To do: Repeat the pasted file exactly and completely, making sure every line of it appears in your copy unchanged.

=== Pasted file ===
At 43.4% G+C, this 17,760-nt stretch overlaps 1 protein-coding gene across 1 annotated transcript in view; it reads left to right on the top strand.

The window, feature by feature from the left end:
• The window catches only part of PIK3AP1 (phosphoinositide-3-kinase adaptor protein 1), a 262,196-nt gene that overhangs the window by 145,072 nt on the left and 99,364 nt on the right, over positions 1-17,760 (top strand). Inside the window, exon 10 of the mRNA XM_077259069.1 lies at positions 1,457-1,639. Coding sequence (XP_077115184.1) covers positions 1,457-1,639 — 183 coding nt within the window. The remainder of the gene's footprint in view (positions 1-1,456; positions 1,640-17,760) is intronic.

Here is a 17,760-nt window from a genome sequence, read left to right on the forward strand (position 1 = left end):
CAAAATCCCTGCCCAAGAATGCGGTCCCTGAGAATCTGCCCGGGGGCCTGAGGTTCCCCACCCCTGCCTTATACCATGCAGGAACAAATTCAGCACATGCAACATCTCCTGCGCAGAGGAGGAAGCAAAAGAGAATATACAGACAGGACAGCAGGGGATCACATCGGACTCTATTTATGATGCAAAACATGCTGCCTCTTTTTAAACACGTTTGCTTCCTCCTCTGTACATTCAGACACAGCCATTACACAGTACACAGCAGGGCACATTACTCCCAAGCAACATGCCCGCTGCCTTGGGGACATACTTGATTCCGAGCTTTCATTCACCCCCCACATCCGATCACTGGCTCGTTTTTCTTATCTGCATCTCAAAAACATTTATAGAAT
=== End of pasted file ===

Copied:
At 43.4% G+C, this 17,760-nt stretch overlaps 1 protein-coding gene across 1 annotated transcript in view; it reads left to right on the top strand.

The window, feature by feature from the left end:
• The window catches only part of PIK3AP1 (phosphoinositide-3-kinase adaptor protein 1), a 262,196-nt gene that overhangs the window by 145,072 nt on the left and 99,364 nt on the right, over positions 1-17,760 (top strand). Inside the window, exon 10 of the mRNA XM_077259069.1 lies at positions 1,457-1,639. Coding sequence (XP_077115184.1) covers positions 1,457-1,639 — 183 coding nt within the window. The remainder of the gene's footprint in view (positions 1-1,456; positions 1,640-17,760) is intronic.

Here is a 17,760-nt window from a genome sequence, read left to right on the forward strand (position 1 = left end):
CAAAATCCCTGCCCAAGAATGCGGTCCCTGAGAATCTGCCCGGGGGCCTGAGGTTCCCCACCCCTGCCTTATACCATGCAGGAACAAATTCAGCACATGCAACATCTCCTGCGCAGAGGAGGAAGCAAAAGAGAATATACAGACAGGACAGCAGGGGATCACATCGGACTCTATTTATGATGCAAAACATGCTGCCTCTTTTTAAACACGTTTGCTTCCTCCTCTGTACATTCAGACACAGCCATTACACAGTACACAGCAGGGCACATTACTCCCAAGCAACATGCCCGCTGCCTTGGGGACATACTTGATTCCGAGCTTTCATTCACCCCCCACATCCGATCACTGGCTCGTTTTTCTTATCTGCATCTCAAAAACATTTATAGAAT